Alternate Protocol 1: Qualitative MTase Activity Assay on Fixed Cells Using BrdU Replication Labeling

  Materials
  • Cultured cells grown on coverslips of appropriate size (e.g., 15 × 15–mm) and thickness (e.g., 0.17 ± 0.01 mm) in small plastic petri dishes
  • 5‐Aza‐2′‐deoxycytidine (5‐aza‐dC; see recipe)
  • 5‐Bromo‐2′‐deoxyuridine (BrdU; Sigma‐Aldrich)
  • Phosphate‐buffered saline (PBS, appendix 2A)
  • Fixation solution (see recipe)
  • PBST (see recipe)
  • 10% (w/v) Triton X‐100 ( appendix 2A)
  • Blocking solution (see recipe)
  • 1 M MgCl 2 ( appendix 2A)
  • 1:1000 mouse anti‐BrdU antibodies (e.g., MAb IU‐4, CALTAG Labs)
  • DNase I (see recipe)
  • PBSTE (see recipe)
  • Green and/or red fluorescent secondary antibodies (e.g., Alexa Fluor 488 and 555 conjugates, Invitrogen)
  • 4′,6‐diamidino‐2‐phenylindole (DAPI, see recipe)
  • Anti‐fade mounting medium (e.g., Vectashield, Vector Laboratories)
  • Transparent nail polish (base coat)
  • 6‐well plates or 35‐mm culture dishes
  • Fine‐tip forceps
  • 37°C incubator
  • Glass microscope slides
  • CLSM or epifluorescence microscope system appropriately equipped with CCD camera, fluorescence filter sets, and high‐NA objectives
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Figures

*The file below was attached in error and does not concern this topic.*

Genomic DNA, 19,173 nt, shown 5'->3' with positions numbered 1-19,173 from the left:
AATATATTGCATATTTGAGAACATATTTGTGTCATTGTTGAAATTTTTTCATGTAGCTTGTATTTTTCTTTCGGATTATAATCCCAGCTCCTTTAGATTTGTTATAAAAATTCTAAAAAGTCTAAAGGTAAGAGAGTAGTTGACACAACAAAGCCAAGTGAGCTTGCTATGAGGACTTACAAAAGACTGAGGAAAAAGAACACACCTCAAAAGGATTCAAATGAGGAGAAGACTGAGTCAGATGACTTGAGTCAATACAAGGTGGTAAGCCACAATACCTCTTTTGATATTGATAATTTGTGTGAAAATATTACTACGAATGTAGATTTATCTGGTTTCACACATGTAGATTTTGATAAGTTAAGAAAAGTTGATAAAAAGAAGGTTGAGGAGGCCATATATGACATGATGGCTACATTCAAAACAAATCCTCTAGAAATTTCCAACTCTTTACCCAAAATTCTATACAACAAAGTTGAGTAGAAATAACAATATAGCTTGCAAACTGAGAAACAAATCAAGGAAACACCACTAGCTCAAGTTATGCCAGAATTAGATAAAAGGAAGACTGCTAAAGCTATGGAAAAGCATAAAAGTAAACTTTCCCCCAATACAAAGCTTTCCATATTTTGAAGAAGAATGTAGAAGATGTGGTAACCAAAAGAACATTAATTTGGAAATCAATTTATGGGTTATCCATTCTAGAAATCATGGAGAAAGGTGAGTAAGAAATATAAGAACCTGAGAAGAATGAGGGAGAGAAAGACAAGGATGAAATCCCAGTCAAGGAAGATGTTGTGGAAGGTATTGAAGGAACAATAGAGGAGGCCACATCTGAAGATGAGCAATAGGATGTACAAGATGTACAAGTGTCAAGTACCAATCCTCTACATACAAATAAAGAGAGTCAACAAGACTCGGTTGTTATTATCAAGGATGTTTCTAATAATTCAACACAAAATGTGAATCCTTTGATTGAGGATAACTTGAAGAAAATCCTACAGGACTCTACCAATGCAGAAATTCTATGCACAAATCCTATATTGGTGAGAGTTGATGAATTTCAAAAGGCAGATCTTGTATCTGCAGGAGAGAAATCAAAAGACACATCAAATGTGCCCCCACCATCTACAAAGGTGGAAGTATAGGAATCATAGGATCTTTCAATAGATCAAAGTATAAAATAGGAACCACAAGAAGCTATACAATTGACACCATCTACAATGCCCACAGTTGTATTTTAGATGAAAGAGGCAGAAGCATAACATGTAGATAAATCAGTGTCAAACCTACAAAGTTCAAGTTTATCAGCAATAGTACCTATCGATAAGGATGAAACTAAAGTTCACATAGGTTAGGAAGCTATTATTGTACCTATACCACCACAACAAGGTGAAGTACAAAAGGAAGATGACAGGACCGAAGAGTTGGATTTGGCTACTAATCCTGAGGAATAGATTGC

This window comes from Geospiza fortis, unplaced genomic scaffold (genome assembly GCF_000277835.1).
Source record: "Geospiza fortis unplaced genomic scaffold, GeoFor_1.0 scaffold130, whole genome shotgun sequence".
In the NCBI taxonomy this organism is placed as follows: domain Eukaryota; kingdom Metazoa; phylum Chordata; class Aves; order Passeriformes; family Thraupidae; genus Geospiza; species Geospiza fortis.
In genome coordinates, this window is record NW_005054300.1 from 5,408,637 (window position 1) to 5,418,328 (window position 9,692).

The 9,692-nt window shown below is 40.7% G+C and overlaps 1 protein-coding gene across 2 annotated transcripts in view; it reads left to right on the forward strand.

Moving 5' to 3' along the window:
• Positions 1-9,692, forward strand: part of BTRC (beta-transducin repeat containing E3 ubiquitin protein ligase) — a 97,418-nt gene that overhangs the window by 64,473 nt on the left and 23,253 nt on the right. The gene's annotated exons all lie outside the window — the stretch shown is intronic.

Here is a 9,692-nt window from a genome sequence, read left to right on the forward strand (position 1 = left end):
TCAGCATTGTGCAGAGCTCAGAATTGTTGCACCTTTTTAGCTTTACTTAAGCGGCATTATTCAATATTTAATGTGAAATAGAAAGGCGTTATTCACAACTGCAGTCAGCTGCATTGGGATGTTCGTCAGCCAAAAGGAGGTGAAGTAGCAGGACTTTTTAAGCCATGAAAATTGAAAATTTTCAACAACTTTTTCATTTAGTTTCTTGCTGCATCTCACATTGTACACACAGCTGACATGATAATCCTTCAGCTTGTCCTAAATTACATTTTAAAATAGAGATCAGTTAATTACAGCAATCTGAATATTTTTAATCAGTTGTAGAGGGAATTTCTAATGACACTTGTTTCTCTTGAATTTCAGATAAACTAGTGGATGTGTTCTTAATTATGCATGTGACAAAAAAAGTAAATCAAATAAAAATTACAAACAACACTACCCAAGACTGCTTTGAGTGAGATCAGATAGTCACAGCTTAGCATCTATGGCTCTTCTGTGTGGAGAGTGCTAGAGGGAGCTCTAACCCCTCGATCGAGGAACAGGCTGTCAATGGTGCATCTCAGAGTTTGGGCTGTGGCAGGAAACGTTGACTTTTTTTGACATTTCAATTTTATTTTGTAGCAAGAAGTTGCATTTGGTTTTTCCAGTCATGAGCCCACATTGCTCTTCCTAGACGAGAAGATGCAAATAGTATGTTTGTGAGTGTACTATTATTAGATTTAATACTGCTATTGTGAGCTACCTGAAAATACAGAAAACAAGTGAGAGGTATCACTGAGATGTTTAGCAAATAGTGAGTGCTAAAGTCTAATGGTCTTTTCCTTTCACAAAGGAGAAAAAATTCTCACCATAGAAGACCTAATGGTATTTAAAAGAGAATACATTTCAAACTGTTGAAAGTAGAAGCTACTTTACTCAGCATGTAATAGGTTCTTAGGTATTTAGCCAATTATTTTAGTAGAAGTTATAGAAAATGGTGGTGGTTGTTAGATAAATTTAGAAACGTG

•   FigureFigure 22.12.1 Principle of the trapping assay (shown here for the maintenance MTase Dnmt1 with hemimethylated CpG substrate sites). (A) Methylated and non‐methylated cytosines are depicted as black and white hexagons, respectively. MTase binds to (hemimethylated) CpG sites produced during DNA replication and forms a transient covalent complex with the cytosine residue (gray line). After methyl group transfer, the enzyme is released and becomes available for another round of methylation (dotted arrow). (B) Mechanism‐based inhibitors such as 5‐aza‐dC (hexagons with red N at position 5) are incorporated into DNA during S‐phase. The MTase forms a stable covalent complex with 5‐aza‐dC (black line) and becomes trapped. (C) Dynamic exchange of MTases is visualized as fluorescence recovery after photobleaching of GFP‐MTase in the outlined region (top row). Immobilization of GFP‐MTase is detected as reduced recovery after photobleaching and decrease of mobile fraction ( Mf) and increase of the immobile fraction, respectively (bottom row). Dots indicate MTase accumulation at replication foci (RF). Covalent trapping leads to an increase of the RF‐associated fraction and a decrease of diffuse fraction. (D) To compare, e.g., specific mutant MTases with wild‐type MTase, the immobile fractions (1 – Mf) are plotted as a function of incubation time. Such a comparison may also be performed simultaneously in single living cells when wild‐type and mutant MTase tagged with spectrally distinct fluorescent proteins are co‐expressed. (E) Example of ROI selection for quantitative FRAP evaluation. The left panel shows a high S/N reference image of an early S‐phase mouse myoblast cell expressing GFP‐Dnmt1 before bleaching (n, nucleoli). The right panel shows the corresponding first postbleach frame of the FRAP series. Bleach ROI (a), total ROI (b), and background ROI (c) are indicated. Bar = 5 µm.